“We’re just drowning in data and information.”
“The tool allowed us to quickly extract these disability scores from clinical charts, which is really helpful from an efficiency standpoint,” Oh says. “It’s helped clinical care in that sense because it allows people to get a quick snapshot of a patient’s entire disease history.”
The tool is particularly useful for residents and new hires trying to familiarize themselves with a patient’s disease history, she says. “You can provide much more informed and better care for your patient, rather than rummaging through seven years of notes on paper or even an [electronic medical record]. I think it’s the sort of thing that will help our clinicians provide better and more efficient care, because we’re just drowning in data and information.”
The clinic is working to use MuScRAT to expedite other administrative tasks as well.
“We have these amazing people called drug-access navigators in the clinic, who help clinicians to get approval for certain drugs for patients. To accurately populate an insurance form, you probably need at least 30 minutes of chart review for one patient. But with MuScRAT, we’re able to do it in five minutes,” she says.
Mamdani and his team see further potential for MuScRAT in the near future and are working on a new model that will be refined for deployment by the end of 2023.
“We’re in the process of integrating a risk-prediction model into MuScRAT,” Mamdani says. “Basically, what it does is it predicts disease relapse within the next two years.”
MuScRAT’s prognostic tool uses a combination of NLP, like the one it uses to derive an EDSS, in addition to other deep learning AI technologies. It takes all of a patient’s clinical and demographic data – age, sex, comorbidities, medications, how many relapses the patient has had, lesions from past MRIs and more recent scans – and uses that information to predict an MS patient’s risk of relapse.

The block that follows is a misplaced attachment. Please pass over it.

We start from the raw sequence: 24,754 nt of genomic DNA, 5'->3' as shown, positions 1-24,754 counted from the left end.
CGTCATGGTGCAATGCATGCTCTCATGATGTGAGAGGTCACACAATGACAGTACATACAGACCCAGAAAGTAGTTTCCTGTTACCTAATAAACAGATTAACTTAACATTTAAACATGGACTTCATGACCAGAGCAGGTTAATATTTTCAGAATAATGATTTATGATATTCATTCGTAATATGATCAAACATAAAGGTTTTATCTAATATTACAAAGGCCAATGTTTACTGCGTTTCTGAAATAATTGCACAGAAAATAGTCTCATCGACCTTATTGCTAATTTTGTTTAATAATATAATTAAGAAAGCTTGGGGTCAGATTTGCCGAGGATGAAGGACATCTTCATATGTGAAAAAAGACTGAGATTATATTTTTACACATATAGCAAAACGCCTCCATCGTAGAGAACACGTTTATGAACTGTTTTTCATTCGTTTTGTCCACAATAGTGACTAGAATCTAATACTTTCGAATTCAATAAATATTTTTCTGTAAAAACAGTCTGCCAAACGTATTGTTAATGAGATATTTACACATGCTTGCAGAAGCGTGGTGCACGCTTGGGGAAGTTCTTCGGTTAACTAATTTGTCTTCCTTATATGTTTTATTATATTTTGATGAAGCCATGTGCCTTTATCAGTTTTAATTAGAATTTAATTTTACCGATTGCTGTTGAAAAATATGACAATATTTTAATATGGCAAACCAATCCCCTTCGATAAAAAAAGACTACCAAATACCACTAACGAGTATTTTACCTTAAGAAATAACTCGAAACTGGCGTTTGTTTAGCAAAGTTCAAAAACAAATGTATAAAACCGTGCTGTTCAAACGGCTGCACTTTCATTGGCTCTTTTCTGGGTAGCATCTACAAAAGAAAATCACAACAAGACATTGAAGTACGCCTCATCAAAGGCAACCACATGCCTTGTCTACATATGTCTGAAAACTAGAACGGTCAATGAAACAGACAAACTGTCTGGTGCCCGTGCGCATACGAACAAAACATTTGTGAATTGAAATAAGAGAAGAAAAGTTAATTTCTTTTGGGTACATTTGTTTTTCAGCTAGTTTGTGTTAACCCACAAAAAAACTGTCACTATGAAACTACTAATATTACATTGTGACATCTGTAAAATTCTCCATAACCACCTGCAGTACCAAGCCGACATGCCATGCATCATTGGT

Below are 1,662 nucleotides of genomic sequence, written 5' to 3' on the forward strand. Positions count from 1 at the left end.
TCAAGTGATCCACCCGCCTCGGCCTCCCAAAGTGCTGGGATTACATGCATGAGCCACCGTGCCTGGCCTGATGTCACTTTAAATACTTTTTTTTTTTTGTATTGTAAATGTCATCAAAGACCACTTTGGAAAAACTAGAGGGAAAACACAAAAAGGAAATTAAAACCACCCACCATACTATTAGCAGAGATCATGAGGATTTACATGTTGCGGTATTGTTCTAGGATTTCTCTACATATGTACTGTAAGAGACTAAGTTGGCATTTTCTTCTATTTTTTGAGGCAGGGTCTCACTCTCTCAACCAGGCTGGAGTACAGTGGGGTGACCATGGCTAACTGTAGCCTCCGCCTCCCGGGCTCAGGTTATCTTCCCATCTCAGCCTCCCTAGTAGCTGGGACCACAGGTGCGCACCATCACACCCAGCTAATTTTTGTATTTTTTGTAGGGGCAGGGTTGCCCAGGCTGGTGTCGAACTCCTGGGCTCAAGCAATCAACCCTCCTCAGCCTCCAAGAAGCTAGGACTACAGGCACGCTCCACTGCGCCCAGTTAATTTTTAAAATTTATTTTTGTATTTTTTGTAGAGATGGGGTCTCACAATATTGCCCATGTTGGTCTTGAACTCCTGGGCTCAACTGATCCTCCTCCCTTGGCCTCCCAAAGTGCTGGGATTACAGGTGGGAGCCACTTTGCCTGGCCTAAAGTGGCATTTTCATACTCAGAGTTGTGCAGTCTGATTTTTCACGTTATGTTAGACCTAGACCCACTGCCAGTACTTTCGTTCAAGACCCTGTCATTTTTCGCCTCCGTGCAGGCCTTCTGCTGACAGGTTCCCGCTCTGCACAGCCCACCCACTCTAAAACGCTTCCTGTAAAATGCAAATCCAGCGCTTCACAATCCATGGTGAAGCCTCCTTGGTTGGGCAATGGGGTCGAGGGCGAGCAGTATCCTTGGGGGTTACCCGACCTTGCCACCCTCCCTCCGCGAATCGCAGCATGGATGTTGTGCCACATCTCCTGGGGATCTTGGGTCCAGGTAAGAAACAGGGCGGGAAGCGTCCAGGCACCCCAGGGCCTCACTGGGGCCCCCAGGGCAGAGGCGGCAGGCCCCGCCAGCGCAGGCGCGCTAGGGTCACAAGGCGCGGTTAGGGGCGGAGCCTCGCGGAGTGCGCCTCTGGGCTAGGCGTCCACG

“The model captures more than 70 per cent of all patients that will experience significant disability in the next two years and ‘gets it right’ more than 80 per cent of the time,” says Mamdani.
Oh says that there are more than 20 different treatments available for relapsing MS, some of which are new while others that have been around for decades. However, there are different side effects and potencies to each therapy. “Some of the side effects from these therapies can be pretty serious, even lethal,” Oh explains. “There’s a lot of treatment decision-making that clinicians make based on their clinical judgment of how severe a patient’s disease is. That’s where an accurate prognostic tool would help. If a patient clearly has negative prognostic factors, then a clinician wants to start them on the highest efficacy therapy.”
For now, MuScRAT is designed specifically for MS patients, but Oh says that AI tools that are able to prognosticate are becoming increasingly common. “It’s clear that you can use MuScRAT to quickly zero in on information, so I think there’s wide applicability in medicine in general.”
But how long will we have to wait until AI tools are helping doctors to make clinical calls? Oh says she is confident in the technology, but a lot of it will boil down to how willing physicians are to trust AI in the “hardcore, decision-making matters” and development of the technology.
“There’s this whole black box, unexplainable part of AI that doesn’t sit well,” Oh says. “I think clinicians deep down have a bit of distrust when it comes to computers making those decisions for us based on tons of data. That will be a bit of a hurdle in terms of acceptance from clinicians, even when AI algorithms seem to make decisions more accurately.”